On the Sunday of the Myrrh-Bearing Women, it is important for us to reflect on the importance of listening to one another.
Intrepid. That’s the word I would use to describe the Myrrh-Bearing women. The Disciples were cowering in fear, locked behind closed doors not knowing what to do. The Myrrh Bearers, on the other hand, were out before dawn bringing to the tomb the spices that they had prepared in order to anoint the Body of Jesus. But how were they going to roll the stone away from the tomb? They didn’t know, but that didn’t stop them. What about the soldiers guarding the tomb? Would they hurt them? Would they help them? The Myrrh Bearers didn’t know, but that didn’t stop them. The Myrrh Bearers led by Mary the Theotokos and Mary Magdalen wouldn’t be stopped. Before the sun had risen, they were on their way to the tomb.
And because of their intrepidness, the Myrrh Bearers are the first to learn of the Resurrection of Christ—from an Angel, no less. The Angel instructs them to “go quickly” and tell the Disciples that Jesus is risen from the dead. But on their way, Jesus Himself appears to them, telling them not to be afraid, but to go and tell the Disciples (“My Brethren”) to meet Him in Galilee. Twice, once by an Angel and once by the Lord Himself, the Myrrh Bearers are told to tell the Disciples about the Resurrection and to instruct them on what to do next.
So that’s what happened, but my question is why didn’t Jesus first appear to the disciples themselves—they were, after all, the leaders Jesus had appointed. Why did Jesus make the leaders of His new community, the Church, listen to the Myrrh-Bearing Women first, before He revealed Himself to the Disciples directly?
I think it has something to do with the lesson Jesus was teaching His Disciples just before His arrest and Crucifixion. Remember that on the way to Jerusalem, the Disciples had been arguing about who was first. Jesus, their Master, washed their feet to teach them that the first is the servant of all. It’s a hard lesson to learn, so I think Jesus is still teaching it to His Disciples after His Resurrection. Mark’s Gospel tells us that even among the Myrrh bearers, Mary Magdalen, “out of whom He had cast seven demons,” was the first to see the resurrected Lord: Not Mary the Theotokos, but Mary Magdalen. It seems Jesus comes first to the least.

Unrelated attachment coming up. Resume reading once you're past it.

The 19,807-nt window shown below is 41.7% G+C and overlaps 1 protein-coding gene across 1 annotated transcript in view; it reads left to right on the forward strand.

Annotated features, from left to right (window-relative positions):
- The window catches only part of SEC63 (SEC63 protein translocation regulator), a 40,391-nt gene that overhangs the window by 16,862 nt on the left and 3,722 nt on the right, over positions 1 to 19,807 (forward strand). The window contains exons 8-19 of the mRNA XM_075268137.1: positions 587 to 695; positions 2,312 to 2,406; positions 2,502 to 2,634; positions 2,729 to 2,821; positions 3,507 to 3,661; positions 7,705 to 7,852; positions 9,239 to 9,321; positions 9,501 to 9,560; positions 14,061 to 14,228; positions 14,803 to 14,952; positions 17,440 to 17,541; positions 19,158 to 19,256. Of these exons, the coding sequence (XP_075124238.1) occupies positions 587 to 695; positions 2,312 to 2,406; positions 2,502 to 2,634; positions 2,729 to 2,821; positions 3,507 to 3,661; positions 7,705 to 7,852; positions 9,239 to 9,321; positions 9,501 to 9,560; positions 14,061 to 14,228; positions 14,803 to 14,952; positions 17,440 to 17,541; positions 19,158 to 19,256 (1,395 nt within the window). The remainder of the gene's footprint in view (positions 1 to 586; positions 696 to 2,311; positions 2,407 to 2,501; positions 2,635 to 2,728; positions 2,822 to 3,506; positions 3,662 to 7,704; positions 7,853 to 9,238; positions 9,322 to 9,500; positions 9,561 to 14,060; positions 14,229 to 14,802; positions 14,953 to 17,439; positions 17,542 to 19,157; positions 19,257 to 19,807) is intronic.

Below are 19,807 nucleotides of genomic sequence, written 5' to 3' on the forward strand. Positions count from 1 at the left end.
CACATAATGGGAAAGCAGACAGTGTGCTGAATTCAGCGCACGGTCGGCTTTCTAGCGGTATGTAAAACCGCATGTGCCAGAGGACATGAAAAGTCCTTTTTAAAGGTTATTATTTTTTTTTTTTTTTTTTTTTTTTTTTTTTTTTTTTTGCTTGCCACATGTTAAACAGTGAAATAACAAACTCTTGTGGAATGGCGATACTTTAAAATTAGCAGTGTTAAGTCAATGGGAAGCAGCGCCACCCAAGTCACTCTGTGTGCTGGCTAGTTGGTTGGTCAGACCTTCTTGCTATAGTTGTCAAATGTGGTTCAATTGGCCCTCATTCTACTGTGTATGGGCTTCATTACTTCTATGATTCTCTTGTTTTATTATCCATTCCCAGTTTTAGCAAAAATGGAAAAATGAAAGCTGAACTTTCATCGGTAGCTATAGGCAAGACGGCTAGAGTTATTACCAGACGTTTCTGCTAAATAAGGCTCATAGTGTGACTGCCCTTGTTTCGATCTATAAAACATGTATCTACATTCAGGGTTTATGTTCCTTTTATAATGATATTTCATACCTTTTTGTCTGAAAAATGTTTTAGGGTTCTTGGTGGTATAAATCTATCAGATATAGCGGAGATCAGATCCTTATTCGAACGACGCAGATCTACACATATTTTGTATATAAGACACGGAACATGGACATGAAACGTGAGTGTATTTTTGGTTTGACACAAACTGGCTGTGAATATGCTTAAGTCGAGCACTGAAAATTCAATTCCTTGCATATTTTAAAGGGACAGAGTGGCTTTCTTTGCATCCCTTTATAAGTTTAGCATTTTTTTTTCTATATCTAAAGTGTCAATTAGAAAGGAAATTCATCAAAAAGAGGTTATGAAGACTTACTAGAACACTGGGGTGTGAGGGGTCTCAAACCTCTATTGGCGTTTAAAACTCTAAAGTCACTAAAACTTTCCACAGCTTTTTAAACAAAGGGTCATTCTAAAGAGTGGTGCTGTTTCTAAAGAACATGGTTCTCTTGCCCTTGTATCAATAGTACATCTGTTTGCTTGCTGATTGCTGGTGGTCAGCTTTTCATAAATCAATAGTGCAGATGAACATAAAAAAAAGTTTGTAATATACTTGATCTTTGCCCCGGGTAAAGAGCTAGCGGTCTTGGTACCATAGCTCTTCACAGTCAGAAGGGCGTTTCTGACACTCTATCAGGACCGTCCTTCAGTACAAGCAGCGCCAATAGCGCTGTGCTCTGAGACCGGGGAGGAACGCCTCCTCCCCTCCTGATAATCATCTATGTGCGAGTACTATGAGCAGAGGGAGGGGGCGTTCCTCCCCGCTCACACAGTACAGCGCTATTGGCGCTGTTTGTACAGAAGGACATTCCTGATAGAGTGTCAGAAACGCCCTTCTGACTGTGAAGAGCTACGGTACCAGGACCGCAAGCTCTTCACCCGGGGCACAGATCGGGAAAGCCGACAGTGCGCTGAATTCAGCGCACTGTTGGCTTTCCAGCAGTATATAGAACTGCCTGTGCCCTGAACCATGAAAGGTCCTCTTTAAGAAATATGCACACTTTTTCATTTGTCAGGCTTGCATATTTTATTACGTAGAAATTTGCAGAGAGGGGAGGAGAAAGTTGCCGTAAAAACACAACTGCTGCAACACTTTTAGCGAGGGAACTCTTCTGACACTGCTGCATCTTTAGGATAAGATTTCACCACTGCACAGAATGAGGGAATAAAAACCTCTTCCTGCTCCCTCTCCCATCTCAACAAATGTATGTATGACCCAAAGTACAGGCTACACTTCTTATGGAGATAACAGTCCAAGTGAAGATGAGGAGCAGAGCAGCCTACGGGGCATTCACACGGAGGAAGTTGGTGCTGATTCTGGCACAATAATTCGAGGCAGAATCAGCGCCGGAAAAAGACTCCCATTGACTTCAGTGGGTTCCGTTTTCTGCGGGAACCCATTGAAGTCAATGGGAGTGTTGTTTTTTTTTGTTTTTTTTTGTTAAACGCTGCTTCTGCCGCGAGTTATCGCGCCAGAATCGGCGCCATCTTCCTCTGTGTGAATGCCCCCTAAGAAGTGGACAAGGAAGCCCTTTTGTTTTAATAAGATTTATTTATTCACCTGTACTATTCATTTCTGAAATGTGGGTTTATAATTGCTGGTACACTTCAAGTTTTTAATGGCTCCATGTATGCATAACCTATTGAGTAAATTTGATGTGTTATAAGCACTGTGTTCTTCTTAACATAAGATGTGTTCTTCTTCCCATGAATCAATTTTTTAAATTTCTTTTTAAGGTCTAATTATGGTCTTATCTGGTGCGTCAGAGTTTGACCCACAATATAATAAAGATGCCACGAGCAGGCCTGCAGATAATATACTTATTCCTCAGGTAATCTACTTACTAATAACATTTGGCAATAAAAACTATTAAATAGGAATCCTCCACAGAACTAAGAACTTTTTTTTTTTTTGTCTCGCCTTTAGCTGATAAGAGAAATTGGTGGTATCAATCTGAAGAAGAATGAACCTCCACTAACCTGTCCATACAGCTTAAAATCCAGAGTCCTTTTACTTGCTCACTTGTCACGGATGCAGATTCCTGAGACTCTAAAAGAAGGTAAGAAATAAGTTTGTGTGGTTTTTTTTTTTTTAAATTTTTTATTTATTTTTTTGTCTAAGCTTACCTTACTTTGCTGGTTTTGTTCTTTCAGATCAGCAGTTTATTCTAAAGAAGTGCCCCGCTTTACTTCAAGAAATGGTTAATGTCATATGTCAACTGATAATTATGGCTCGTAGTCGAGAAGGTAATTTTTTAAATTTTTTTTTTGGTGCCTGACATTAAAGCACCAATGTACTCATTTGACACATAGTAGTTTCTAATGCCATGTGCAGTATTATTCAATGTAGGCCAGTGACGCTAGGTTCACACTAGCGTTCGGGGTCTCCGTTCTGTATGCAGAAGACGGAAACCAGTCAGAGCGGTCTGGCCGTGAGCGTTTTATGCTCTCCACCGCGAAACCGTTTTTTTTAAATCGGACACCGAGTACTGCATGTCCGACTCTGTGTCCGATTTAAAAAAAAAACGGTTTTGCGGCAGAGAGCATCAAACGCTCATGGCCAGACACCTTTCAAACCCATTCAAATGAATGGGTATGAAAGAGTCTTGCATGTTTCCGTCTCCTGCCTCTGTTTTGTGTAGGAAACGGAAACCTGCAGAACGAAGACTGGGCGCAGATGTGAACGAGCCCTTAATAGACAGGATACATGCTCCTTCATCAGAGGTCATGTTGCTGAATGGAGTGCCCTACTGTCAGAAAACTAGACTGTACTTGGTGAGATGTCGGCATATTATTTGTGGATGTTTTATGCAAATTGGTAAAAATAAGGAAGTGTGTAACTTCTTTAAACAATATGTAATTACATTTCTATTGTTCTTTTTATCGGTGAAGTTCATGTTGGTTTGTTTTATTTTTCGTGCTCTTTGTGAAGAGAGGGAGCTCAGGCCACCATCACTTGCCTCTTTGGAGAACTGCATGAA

And not only does Jesus come first to the least, but he also commissions the least to be an Apostle to the Apostles (Mary Magdalen is often referred to as the Apostle to the Apostles). This is one of the mysteries and ironies of the Christian experience. God has established a hierarchy and order, yet God often instructs and guides that hierarchy by the mouth of the least: “Out of the mouths of babes and infants.” God’s gifts and graces are manifest throughout the Body of the Church “as He wills,” St. Paul tells us in 1 Corinthians. And you would think, or at least I would think, that if God distributes His charismatic gifts so broadly, there would be no need for a hierarchy. But that is not the case at all. We are told in the Gospel that Jesus appointed the twelve Disciples to be Apostles. Hierarchy is God’s idea.
The implications for hierarchy seem to me to be obvious (any hierarchy—Church, family, business, government). If God often speaks to and through the least, leaders themselves do not have all that they need in order to lead; therefore, leaders must listen very carefully to those whom they lead. But this requires humility, the very quality Jesus was impressing on His Disciples by washing their feet, and perhaps by appearing first to the Myrrh Bearers and the Disciples being instructed by them. But humility is a quantity in short supply in most hierarchies. This drought of humility seems to at both ends and in the middle of most hierarchies. In my experience, it takes almost as much humility to speak from the bottom of a hierarchy as it does to listen from the top. It’s just easier to be quiet when your near the bottom of a hierarch, it takes less intrepidtude. And at the top, it’s so much easier to assume that you already know all that you need to know.
I am a pastor, which puts me near the top of the hierarchy in our local parish church. However, in the hierarchy of the Church generally, I am a mere squeak and a whisper. I hope I have done my best to speak—when I have something I believe God has given me to say—to my bishop. But what I am afraid I have not done well is listen to those whom God has sent to speak to me. As the pastor of a parish church, I too easily forget that I do not have all of the gifts and graces necessary to lead this community. I need to listen. I particularly need to listen to those who are on the edges, those who struggle the most, those who might need some extra encouragement to say anything at all. These I must listen to, for God has shown us through the Myrrh Bearers that in listening to the least, we listen to Christ.